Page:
Chief of the Astronaut Office

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The Chief of the Astronaut Office is the most senior leadership position for active astronauts at the National Aeronautics and Space Administration (NASA). The Chief Astronaut serves as head of the NASA Astronaut Corps and is the principal advisor to the NASA Administrator on astronaut training and operations.

History[edit]

When he was grounded from the Mercury Seven due to a heart condition, Deke Slayton took on the position of Coordinator of Astronaut Activities and informally held the title of "chief astronaut". In this role, he held responsibility for the operation of the astronaut office.[1]

The position of Chief of the Astronaut Office was officially created in November 1963, when Alan Shepard was named as the first Chief Astronaut. His responsibilities included monitoring the coordination, scheduling, and control of all activities involving NASA astronauts. This included monitoring the development and implementation of effective training programs to assure the flight readiness of available pilot/non-pilot personnel for assignment to crew positions on manned space flights; furnishing pilot evaluations applicable to the design, construction, and operations of spacecraft systems and related equipment; and providing qualitative scientific and engineering observations to facilitate overall mission planning, formulation of feasible operational procedures, and selection and conduct of specific experiments for each flight.[2]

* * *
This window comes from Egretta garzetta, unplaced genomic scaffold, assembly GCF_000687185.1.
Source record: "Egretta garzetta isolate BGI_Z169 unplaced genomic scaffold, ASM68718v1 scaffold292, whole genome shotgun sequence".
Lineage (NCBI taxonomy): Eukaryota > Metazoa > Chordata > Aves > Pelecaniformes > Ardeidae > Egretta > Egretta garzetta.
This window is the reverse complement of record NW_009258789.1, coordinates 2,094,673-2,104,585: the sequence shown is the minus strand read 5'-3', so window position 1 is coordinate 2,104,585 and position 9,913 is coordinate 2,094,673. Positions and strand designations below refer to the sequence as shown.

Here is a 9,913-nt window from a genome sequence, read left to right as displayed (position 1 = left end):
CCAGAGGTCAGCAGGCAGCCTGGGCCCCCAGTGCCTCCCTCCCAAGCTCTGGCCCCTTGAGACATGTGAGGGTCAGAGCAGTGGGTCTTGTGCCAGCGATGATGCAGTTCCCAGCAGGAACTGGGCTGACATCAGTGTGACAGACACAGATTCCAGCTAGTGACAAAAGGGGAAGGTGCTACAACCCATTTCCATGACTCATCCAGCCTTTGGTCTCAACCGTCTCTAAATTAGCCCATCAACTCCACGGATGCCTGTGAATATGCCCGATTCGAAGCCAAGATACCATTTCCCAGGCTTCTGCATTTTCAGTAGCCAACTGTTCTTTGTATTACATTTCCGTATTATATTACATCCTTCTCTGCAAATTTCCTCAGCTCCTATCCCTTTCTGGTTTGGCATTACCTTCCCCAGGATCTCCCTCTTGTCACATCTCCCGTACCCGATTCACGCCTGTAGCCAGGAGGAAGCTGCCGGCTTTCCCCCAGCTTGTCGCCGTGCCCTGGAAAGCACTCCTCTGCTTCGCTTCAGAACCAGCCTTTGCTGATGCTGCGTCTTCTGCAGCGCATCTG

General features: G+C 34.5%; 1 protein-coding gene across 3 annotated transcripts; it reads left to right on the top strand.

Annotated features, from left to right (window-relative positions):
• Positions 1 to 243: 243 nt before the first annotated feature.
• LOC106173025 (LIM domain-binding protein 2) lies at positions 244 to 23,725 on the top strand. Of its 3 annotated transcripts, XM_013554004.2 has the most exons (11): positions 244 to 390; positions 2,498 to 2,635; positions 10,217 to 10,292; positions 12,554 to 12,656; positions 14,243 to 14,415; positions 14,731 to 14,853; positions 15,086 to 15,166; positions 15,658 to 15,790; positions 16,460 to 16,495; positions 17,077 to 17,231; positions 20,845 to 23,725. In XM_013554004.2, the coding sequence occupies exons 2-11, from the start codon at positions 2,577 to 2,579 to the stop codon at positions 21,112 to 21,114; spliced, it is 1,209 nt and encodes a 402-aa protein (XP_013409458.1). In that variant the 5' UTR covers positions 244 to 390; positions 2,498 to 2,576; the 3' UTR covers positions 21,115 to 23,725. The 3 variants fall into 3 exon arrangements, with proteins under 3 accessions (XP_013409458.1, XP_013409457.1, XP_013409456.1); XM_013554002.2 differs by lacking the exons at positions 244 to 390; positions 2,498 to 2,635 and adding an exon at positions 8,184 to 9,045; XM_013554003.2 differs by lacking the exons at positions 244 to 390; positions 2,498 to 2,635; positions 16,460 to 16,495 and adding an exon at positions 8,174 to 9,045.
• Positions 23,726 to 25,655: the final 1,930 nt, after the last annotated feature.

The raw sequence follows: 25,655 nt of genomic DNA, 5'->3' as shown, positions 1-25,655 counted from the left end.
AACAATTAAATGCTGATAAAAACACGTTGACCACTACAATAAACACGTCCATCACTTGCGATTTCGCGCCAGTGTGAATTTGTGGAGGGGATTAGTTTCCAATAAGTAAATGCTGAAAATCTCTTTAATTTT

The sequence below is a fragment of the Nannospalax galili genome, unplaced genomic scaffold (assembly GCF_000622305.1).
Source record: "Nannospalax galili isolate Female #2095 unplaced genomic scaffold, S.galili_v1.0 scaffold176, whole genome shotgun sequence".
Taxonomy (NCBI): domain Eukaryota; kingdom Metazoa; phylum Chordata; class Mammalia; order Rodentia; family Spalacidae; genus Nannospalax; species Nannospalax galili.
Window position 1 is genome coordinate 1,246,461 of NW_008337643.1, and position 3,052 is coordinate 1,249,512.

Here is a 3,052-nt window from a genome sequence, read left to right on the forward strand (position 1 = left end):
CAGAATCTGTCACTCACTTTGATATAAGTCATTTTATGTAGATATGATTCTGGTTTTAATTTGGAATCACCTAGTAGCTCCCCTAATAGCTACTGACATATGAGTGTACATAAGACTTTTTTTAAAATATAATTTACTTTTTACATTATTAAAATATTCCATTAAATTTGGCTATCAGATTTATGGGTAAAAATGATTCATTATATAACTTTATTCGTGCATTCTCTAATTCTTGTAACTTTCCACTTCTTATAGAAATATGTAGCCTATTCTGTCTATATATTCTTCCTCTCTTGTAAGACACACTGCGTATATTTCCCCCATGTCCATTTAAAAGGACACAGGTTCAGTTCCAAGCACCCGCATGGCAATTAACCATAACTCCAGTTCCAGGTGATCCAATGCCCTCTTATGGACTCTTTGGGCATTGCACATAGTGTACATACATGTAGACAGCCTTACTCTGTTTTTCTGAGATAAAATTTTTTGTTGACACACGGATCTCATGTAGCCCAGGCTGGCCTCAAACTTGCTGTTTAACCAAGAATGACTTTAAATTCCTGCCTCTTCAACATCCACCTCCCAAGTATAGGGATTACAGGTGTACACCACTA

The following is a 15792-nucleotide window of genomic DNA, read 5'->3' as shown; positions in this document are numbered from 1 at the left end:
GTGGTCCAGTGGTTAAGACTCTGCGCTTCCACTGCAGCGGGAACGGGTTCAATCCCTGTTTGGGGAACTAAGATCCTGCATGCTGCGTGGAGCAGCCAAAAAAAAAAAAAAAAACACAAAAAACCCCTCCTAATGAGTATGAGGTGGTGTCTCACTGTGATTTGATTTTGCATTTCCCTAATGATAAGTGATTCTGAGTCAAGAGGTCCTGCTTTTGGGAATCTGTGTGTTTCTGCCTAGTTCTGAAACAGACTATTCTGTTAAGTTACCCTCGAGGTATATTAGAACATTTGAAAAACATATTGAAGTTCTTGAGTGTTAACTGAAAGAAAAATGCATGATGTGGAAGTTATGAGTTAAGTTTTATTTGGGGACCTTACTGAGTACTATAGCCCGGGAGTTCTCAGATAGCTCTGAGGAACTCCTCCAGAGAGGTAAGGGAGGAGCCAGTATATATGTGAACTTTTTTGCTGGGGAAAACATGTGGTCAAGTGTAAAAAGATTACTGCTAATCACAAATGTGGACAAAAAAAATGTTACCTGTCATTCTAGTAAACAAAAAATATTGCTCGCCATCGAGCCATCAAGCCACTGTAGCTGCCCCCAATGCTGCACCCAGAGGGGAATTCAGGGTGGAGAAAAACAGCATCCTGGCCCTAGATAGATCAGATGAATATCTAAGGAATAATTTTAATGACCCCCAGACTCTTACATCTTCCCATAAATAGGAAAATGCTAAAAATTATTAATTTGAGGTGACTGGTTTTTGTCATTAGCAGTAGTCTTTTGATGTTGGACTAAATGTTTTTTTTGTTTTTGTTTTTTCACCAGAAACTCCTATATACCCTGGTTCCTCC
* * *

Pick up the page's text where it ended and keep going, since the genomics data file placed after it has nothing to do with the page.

List of Chief Astronauts[edit]

# Name Started Resigned Deputy Notes
1 Deke Slayton September 1, 1962 November 1963 unofficial
2 Alan Shepard November 1963 July 1969
3 Tom Stafford July 1969 June 1971 Stafford held the position while Shepard prepared for and flew Apollo 14.
4 Alan Shepard June 1971 August 1, 1974
5 John Young January 14, 1974 April 15, 1987 Paul J. Weitz Acting Chief during STS-1 training was Alan Bean.[3]
6 Dan Brandenstein April 27, 1987 October 1992 Steven Hawley Hawley was Acting Chief while Brandenstein prepared for and flew STS-49, the first flight of Shuttle Endeavour.
7 Robert Gibson December 8, 1992 September 6, 1994 Linda Godwin Gibson handed the position over to Cabana to begin training for STS-71, the first Shuttle docking to Mir.
8 Robert Cabana September 6, 1994 October 1997 Linda Godwin Cabana handed the position over to Cockrell to begin training for STS-88, the first International Space Station assembly mission.
9 Kenneth Cockrell October 1997 October 1998 Cockrell later flew two Shuttle missions.
10 Charles Precourt October 1998 November 2002 Kent Rominger
11 Kent Rominger November 2002 September 2006 Andy Thomas and Peggy Whitson
12 Steven W. Lindsey September 2006 October 2009 Janet Kavandi and Sunita Williams (February 2008 to October 2009). Lindsey resigned when he was assigned to command STS-133, which at the time was planned to be the final Space Shuttle mission.[4]
13 Peggy Whitson October 2009 July 2012 Rick Sturckow (October 2009 to August 2011); Michael Barratt, MD, and then subsequently Robert Behnken and Eric Boe Whitson was the first female, and first non-pilot to serve as Chief Astronaut. She resigned when she went back on active flight status. [5]
14 Robert Behnken July 2012 present Eric Boe

Notes[edit]

External links[edit]